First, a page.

> 
> Mites. Suggestion is to get 1.87 % ivermectin paste for horses at a feed
> store, then spread a very thin layer of the paste (use gloves) all over the
> suet. Repeat in 2 weeks. Bird should heal fine. Remember a bird dose would
> be half a grain of rice size, thus spread the stuff very thin. Hope this
> helps. Helena, wildlife rehabilitator.
> ---------- Forwarded message ----------
> From: "cynthia crawford" 
> Date: Feb 21, 2015 4:32 PM
> Subject: [VTBIRD] Strange (sick?) Hairy Woodpecker
> To: 
> Cc:
> 
> This male has been coming to my feeder all winter. At first I thought he
> just had extra white feathers around his eye. Now it is clear there is
> something very wrong. His feet are huge and scaly, and his eyes are worse.
> He still flies around and eats well- no way I could catch him that I know
> of.  Does anyone know what's wrong with him? Would it be contagious?    The
> others are all fine so far- at least  1 other male and 2 females.
> 
> https://www.flickr.com/photos/33836164 AT N03/16604325512/
> 
> 3 pictures.  Very unhappy!
> 
> Cynthia Crawford
> 
> *Creature Kinships and Natural Affinities*
> Animal and Nature Paintings, Portraits and Prints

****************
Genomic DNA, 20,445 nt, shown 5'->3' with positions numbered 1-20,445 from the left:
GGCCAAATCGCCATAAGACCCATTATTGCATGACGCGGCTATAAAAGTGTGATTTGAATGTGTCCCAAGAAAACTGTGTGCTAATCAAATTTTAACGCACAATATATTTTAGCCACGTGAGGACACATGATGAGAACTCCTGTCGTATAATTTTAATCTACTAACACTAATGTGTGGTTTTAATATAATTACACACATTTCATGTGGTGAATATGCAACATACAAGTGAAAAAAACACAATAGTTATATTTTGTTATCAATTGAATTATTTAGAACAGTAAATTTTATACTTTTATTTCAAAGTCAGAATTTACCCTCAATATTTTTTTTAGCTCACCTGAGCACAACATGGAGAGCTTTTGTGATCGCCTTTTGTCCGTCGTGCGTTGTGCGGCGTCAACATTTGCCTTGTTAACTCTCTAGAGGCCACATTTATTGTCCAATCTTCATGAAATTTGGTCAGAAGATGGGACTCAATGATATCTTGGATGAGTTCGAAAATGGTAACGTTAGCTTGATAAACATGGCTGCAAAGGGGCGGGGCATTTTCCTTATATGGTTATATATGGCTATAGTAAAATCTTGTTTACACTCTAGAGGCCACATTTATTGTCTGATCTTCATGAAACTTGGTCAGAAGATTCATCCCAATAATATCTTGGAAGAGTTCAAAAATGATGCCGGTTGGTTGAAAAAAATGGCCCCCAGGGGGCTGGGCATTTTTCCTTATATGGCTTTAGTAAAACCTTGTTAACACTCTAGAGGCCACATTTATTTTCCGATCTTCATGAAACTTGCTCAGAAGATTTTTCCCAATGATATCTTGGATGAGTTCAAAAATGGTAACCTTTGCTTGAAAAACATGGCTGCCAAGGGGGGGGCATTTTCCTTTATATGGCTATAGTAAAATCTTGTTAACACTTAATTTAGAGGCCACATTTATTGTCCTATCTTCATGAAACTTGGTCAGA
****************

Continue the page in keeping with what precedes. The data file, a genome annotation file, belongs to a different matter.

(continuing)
> www.creaturekinships.com
> MORE PHOTOS and ARTWORK: http://pbase.com/creaturekinships
> EVEN MORE PHOTOS: https://www.flickr.com/photos/33836164 AT N03/
> 
> BLOG: http://creature-kinships.blogspot.com/
Subject: Strange (sick?) Hairy Woodpecker
From: H Nicolay <sqrlma AT GMAIL.COM>
Date: Sat, 21 Feb 2015 17:21:41 -0500
Mites. Suggestion is to get 1.87 % ivermectin paste for horses at a feed
store, then spread a very thin layer of the paste (use gloves) all over the
suet. Repeat in 2 weeks. Bird should heal fine. Remember a bird dose would
be half a grain of rice size, thus spread the stuff very thin. Hope this
helps. Helena, wildlife rehabilitator.
---------- Forwarded message ----------
From: "cynthia crawford" 
Date: Feb 21, 2015 4:32 PM
Subject: [VTBIRD] Strange (sick?) Hairy Woodpecker
To: 
Cc:

This male has been coming to my feeder all winter. At first I thought he
just had extra white feathers around his eye. Now it is clear there is
something very wrong. His feet are huge and scaly, and his eyes are worse.
He still flies around and eats well- no way I could catch him that I know
of.  Does anyone know what's wrong with him? Would it be contagious?    The
others are all fine so far- at least  1 other male and 2 females.

https://www.flickr.com/photos/33836164 AT N03/16604325512/